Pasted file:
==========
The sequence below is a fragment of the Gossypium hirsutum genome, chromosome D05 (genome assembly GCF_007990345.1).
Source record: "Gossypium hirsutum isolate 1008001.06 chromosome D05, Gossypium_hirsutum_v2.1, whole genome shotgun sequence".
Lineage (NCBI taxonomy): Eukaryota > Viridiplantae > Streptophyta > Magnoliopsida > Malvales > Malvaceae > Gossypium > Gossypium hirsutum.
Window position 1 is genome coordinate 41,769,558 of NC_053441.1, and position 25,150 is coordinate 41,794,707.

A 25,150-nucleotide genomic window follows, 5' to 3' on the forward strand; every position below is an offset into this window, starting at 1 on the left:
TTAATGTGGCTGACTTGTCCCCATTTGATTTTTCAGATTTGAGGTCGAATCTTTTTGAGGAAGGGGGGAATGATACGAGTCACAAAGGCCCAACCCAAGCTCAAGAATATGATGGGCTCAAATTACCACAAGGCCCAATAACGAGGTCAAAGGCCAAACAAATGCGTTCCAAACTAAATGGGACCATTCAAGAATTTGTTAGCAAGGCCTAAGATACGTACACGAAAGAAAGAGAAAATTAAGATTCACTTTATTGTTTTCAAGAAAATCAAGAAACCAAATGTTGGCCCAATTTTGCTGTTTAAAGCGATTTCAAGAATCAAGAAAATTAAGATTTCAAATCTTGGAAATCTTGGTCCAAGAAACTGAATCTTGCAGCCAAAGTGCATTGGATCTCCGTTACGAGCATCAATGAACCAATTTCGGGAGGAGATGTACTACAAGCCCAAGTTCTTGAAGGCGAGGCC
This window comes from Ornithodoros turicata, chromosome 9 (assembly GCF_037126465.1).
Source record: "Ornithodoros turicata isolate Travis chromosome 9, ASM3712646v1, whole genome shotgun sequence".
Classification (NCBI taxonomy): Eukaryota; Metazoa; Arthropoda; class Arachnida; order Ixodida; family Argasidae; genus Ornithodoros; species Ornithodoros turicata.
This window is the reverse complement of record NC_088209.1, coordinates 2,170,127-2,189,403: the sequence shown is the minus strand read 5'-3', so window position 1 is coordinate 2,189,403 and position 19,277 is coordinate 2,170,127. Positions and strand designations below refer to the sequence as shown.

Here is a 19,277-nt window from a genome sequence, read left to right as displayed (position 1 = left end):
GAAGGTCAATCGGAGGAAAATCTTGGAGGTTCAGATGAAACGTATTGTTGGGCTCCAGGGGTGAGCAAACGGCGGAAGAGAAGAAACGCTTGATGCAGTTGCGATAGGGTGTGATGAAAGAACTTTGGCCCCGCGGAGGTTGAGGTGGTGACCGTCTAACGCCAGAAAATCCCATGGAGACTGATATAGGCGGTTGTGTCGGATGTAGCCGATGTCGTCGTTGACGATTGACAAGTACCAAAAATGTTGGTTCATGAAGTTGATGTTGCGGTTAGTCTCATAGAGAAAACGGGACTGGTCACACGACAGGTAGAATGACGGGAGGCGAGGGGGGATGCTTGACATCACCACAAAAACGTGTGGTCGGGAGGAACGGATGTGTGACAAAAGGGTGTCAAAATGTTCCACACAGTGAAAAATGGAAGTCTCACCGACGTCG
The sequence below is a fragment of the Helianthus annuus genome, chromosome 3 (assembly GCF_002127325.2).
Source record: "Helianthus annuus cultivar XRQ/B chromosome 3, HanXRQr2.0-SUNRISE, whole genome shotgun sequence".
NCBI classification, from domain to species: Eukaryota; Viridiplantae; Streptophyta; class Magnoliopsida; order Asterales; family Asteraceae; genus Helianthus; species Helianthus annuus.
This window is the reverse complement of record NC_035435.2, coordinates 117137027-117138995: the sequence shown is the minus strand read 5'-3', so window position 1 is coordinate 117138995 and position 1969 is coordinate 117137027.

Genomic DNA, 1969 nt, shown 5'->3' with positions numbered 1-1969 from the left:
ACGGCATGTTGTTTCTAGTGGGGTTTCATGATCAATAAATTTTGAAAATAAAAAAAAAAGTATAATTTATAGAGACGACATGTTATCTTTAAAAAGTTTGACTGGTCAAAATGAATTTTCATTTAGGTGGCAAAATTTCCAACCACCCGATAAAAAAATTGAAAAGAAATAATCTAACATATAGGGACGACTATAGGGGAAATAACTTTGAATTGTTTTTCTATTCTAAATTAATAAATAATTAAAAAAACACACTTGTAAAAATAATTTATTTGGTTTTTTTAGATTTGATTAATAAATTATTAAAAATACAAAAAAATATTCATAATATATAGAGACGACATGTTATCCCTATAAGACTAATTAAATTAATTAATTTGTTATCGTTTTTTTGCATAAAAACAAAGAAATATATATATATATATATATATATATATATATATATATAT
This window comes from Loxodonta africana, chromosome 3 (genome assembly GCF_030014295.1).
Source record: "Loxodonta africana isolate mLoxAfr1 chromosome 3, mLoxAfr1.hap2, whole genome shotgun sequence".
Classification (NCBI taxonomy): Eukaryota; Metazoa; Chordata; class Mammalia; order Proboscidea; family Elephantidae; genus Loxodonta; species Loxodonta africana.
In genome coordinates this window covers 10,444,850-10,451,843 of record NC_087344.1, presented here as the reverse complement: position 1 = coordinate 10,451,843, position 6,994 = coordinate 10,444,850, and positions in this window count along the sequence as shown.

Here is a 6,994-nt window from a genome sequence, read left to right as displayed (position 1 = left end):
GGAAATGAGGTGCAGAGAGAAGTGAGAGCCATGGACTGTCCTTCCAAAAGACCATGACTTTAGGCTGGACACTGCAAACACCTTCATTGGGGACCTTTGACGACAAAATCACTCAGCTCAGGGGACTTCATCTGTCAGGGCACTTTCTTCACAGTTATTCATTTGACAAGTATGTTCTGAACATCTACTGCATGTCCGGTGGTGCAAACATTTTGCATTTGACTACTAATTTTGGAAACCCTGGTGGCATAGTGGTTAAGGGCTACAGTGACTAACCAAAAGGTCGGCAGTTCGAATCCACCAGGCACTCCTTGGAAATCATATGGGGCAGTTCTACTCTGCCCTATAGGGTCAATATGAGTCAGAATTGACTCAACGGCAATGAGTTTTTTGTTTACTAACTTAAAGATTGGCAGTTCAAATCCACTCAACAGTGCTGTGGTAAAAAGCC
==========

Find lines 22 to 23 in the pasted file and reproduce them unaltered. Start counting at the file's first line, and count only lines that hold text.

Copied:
In genome coordinates this window covers 10,444,850-10,451,843 of record NC_087344.1, presented here as the reverse complement: position 1 = coordinate 10,451,843, position 6,994 = coordinate 10,444,850, and positions in this window count along the sequence as shown.

Here is a 6,994-nt window from a genome sequence, read left to right as displayed (position 1 = left end):